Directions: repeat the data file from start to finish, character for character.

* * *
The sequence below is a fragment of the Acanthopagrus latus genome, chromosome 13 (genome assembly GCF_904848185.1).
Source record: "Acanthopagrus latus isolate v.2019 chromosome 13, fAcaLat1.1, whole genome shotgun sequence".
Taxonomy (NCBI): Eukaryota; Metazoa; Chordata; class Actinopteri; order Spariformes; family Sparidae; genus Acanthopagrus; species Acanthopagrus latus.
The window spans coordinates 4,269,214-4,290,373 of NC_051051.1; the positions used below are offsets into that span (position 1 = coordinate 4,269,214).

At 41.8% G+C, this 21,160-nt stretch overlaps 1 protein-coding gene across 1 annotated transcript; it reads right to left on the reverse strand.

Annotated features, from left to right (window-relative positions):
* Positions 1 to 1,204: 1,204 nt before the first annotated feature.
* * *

The sequence below is a fragment of the Acanthopagrus latus genome, chromosome 13 (genome assembly GCF_904848185.1).
Source record: "Acanthopagrus latus isolate v.2019 chromosome 13, fAcaLat1.1, whole genome shotgun sequence".
Taxonomy (NCBI): Eukaryota; Metazoa; Chordata; class Actinopteri; order Spariformes; family Sparidae; genus Acanthopagrus; species Acanthopagrus latus.
The window spans coordinates 4,269,214-4,290,373 of NC_051051.1; the positions used below are offsets into that span (position 1 = coordinate 4,269,214).

At 41.8% G+C, this 21,160-nt stretch overlaps 1 protein-coding gene across 1 annotated transcript; it reads right to left on the reverse strand.

Annotated features, from left to right (window-relative positions):
* Positions 1 to 1,204: 1,204 nt before the first annotated feature.